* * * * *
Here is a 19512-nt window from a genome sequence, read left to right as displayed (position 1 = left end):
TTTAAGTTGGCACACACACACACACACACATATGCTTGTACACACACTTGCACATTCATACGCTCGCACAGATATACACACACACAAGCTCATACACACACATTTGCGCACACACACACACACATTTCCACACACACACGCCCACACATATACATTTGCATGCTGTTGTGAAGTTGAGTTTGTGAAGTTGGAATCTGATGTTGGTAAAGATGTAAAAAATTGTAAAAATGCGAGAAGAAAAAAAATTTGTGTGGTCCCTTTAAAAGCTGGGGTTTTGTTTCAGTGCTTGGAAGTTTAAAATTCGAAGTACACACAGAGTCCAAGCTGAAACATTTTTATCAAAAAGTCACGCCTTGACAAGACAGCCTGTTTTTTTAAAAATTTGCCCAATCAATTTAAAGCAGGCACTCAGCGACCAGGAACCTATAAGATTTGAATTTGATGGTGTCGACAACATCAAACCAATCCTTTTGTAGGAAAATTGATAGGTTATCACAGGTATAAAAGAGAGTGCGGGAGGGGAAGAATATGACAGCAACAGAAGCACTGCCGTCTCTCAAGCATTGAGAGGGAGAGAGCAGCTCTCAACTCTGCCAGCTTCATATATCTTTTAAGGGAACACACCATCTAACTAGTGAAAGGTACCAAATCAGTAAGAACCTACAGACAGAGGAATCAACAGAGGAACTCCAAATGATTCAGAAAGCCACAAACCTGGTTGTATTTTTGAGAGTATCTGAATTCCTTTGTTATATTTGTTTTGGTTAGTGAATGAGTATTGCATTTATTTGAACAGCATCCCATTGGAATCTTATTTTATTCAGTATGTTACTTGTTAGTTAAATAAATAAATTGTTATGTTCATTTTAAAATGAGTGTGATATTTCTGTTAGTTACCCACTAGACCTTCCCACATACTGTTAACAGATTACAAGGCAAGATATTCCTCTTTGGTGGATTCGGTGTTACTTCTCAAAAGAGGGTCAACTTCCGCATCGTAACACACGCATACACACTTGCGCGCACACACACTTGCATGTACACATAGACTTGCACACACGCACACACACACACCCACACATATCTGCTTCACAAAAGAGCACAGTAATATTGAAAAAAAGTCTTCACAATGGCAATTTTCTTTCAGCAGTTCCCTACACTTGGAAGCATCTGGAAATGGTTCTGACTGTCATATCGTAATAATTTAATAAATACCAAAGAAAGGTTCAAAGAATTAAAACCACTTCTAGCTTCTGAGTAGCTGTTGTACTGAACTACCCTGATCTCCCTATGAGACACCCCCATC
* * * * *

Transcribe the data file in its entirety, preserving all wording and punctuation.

Here is a 19512-nt window from a genome sequence, read left to right as displayed (position 1 = left end):
TTTAAGTTGGCACACACACACACACACACATATGCTTGTACACACACTTGCACATTCATACGCTCGCACAGATATACACACACACAAGCTCATACACACACATTTGCGCACACACACACACACATTTCCACACACACACGCCCACACATATACATTTGCATGCTGTTGTGAAGTTGAGTTTGTGAAGTTGGAATCTGATGTTGGTAAAGATGTAAAAAATTGTAAAAATGCGAGAAGAAAAAAAATTTGTGTGGTCCCTTTAAAAGCTGGGGTTTTGTTTCAGTGCTTGGAAGTTTAAAATTCGAAGTACACACAGAGTCCAAGCTGAAACATTTTTATCAAAAAGTCACGCCTTGACAAGACAGCCTGTTTTTTTAAAAATTTGCCCAATCAATTTAAAGCAGGCACTCAGCGACCAGGAACCTATAAGATTTGAATTTGATGGTGTCGACAACATCAAACCAATCCTTTTGTAGGAAAATTGATAGGTTATCACAGGTATAAAAGAGAGTGCGGGAGGGGAAGAATATGACAGCAACAGAAGCACTGCCGTCTCTCAAGCATTGAGAGGGAGAGAGCAGCTCTCAACTCTGCCAGCTTCATATATCTTTTAAGGGAACACACCATCTAACTAGTGAAAGGTACCAAATCAGTAAGAACCTACAGACAGAGGAATCAACAGAGGAACTCCAAATGATTCAGAAAGCCACAAACCTGGTTGTATTTTTGAGAGTATCTGAATTCCTTTGTTATATTTGTTTTGGTTAGTGAATGAGTATTGCATTTATTTGAACAGCATCCCATTGGAATCTTATTTTATTCAGTATGTTACTTGTTAGTTAAATAAATAAATTGTTATGTTCATTTTAAAATGAGTGTGATATTTCTGTTAGTTACCCACTAGACCTTCCCACATACTGTTAACAGATTACAAGGCAAGATATTCCTCTTTGGTGGATTCGGTGTTACTTCTCAAAAGAGGGTCAACTTCCGCATCGTAACACACGCATACACACTTGCGCGCACACACACTTGCATGTACACATAGACTTGCACACACGCACACACACACACCCACACATATCTGCTTCACAAAAGAGCACAGTAATATTGAAAAAAAGTCTTCACAATGGCAATTTTCTTTCAGCAGTTCCCTACACTTGGAAGCATCTGGAAATGGTTCTGACTGTCATATCGTAATAATTTAATAAATACCAAAGAAAGGTTCAAAGAATTAAAACCACTTCTAGCTTCTGAGTAGCTGTTGTACTGAACTACCCTGATCTCCCTATGAGACACCCCCATC